Professor Sir David Payne honoured by IEEE
ORC Director, Professor Sir David Payne's innovations have revolutionised high-speed and long-distance optical communications, optical sensing and laser processing. He has now been honoured by the world’s largest technical professional association, the IEEE, with the 2014 IEEE/RSE Wolfson James Clerk Maxwell Award for his ground-breaking contributions to optical fibre technologies and their application to optical communications. The presentation was made at the IEEE Honors Ceremony in Amsterdam on Saturday 23 August 2014.
David’s contributions to optical fibre technology have enabled the explosive growth of the Internet and telecommunications networks, providing the ability to efficiently transfer vast amounts of data over large distances. His innovations have revolutionised high-speed and long-distance optical communications. With pioneering fibre fabrication research spanning 40 years that has impacted practically all of today’s optical fibre technology, David's most crucial innovations were the development of the end-pumped fibre laser and the erbium-doped fibre amplifier (EDFA) during the 1980s. Still by far the most successful optical amplifier, the EDFA allows the optical signals carrying internet data to be periodically boosted within the fibre itself. This eliminated the need for expensive, capacity-choking, electronic signal regenerators and allowed today’s optical fibre transmission systems to span oceans without regeneration and with vast bandwidth. David's work made massive deployment of optical fibre networks cost-effective, and the EDFA became a key enabling technology that led to the explosive growth of the Internet.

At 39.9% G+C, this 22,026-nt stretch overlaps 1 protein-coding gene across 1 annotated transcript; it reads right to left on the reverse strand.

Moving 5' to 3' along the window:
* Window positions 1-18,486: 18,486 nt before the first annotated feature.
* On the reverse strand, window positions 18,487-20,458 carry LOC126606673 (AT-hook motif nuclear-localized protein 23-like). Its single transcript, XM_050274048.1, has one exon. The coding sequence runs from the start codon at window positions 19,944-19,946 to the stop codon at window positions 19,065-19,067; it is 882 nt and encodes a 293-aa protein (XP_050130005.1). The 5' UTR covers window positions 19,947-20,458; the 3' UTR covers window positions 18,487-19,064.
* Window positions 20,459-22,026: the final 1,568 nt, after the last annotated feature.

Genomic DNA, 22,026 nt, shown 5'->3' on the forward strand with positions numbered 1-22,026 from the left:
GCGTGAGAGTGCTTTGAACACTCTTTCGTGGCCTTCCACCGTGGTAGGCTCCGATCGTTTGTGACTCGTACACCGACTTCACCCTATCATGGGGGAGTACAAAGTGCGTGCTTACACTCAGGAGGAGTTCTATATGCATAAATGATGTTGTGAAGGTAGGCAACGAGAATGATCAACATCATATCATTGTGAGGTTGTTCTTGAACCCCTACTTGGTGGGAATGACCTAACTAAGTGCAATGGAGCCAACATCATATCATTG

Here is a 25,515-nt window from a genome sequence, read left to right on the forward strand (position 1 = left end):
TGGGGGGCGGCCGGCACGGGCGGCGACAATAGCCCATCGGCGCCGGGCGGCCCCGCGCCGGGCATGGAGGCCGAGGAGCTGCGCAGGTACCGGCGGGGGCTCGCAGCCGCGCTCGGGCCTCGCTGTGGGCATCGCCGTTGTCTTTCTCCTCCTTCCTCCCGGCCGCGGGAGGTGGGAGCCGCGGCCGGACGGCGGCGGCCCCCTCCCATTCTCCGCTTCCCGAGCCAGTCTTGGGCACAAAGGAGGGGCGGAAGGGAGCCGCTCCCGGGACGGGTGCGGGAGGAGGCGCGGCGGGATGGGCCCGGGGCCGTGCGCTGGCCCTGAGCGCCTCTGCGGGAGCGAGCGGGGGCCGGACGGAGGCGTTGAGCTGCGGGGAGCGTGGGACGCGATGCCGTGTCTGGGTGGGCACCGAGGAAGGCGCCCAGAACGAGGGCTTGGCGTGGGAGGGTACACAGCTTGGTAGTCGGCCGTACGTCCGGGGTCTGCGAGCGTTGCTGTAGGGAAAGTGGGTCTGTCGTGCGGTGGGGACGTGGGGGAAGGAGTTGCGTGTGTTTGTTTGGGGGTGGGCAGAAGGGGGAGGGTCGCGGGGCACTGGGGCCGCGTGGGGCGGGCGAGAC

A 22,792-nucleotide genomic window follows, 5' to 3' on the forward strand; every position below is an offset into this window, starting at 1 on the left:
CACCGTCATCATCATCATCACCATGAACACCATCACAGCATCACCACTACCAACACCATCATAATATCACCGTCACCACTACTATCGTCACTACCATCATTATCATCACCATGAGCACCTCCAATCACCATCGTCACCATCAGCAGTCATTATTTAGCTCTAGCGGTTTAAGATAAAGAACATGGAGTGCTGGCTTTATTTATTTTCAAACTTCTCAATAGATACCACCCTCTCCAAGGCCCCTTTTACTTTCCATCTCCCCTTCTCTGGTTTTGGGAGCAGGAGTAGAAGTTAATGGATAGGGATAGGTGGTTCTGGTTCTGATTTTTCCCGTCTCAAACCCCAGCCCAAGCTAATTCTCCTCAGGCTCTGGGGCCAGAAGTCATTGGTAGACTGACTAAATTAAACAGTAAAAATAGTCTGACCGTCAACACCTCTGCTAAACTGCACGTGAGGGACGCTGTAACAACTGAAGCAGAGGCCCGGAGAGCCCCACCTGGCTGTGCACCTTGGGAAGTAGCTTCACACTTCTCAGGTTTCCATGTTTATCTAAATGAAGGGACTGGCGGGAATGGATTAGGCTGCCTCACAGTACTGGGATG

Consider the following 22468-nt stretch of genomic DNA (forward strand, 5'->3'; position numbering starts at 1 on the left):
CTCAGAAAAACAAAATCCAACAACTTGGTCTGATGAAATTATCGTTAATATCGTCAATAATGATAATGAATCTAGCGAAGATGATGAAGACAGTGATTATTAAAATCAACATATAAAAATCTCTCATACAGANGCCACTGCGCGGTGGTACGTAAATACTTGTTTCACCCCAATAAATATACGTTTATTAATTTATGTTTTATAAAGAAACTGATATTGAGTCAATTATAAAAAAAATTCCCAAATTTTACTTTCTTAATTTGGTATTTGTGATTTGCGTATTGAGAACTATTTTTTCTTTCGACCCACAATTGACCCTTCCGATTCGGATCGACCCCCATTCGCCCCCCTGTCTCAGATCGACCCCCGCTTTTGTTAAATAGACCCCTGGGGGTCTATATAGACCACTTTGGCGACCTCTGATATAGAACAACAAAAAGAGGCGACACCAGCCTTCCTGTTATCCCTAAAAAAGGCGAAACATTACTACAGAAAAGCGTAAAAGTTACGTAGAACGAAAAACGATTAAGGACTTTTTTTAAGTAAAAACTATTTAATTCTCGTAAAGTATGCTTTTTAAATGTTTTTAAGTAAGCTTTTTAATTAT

David's current research focuses on high-power industrial fibre lasers for cutting, welding, and marking as an alternative to conventional lasers. An IEEE Member and Fellow of the Royal Academy of Engineering (UK), the Royal Society (UK) and the Russian Academy of Sciences, David is also Chairman of the Marconi Society.